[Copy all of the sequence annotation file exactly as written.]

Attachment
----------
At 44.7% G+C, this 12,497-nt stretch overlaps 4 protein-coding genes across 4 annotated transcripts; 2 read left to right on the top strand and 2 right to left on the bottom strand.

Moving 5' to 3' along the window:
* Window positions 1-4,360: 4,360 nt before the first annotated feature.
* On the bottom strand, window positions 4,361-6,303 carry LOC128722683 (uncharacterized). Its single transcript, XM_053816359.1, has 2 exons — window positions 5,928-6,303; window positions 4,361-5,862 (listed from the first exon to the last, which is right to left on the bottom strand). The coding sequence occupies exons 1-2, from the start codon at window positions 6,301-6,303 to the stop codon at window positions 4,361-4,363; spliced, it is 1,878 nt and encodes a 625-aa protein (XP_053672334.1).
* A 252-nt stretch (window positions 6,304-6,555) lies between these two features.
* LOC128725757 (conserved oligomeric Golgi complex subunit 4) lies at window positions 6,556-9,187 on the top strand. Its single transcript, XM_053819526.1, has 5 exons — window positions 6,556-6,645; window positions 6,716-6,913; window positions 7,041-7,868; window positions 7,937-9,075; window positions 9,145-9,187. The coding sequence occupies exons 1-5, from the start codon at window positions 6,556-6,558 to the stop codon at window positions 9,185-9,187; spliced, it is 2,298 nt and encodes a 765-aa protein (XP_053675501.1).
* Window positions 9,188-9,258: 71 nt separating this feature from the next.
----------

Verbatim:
At 44.7% G+C, this 12,497-nt stretch overlaps 4 protein-coding genes across 4 annotated transcripts; 2 read left to right on the top strand and 2 right to left on the bottom strand.

Moving 5' to 3' along the window:
* Window positions 1-4,360: 4,360 nt before the first annotated feature.
* On the bottom strand, window positions 4,361-6,303 carry LOC128722683 (uncharacterized). Its single transcript, XM_053816359.1, has 2 exons — window positions 5,928-6,303; window positions 4,361-5,862 (listed from the first exon to the last, which is right to left on the bottom strand). The coding sequence occupies exons 1-2, from the start codon at window positions 6,301-6,303 to the stop codon at window positions 4,361-4,363; spliced, it is 1,878 nt and encodes a 625-aa protein (XP_053672334.1).
* A 252-nt stretch (window positions 6,304-6,555) lies between these two features.
* LOC128725757 (conserved oligomeric Golgi complex subunit 4) lies at window positions 6,556-9,187 on the top strand. Its single transcript, XM_053819526.1, has 5 exons — window positions 6,556-6,645; window positions 6,716-6,913; window positions 7,041-7,868; window positions 7,937-9,075; window positions 9,145-9,187. The coding sequence occupies exons 1-5, from the start codon at window positions 6,556-6,558 to the stop codon at window positions 9,185-9,187; spliced, it is 2,298 nt and encodes a 765-aa protein (XP_053675501.1).
* Window positions 9,188-9,258: 71 nt separating this feature from the next.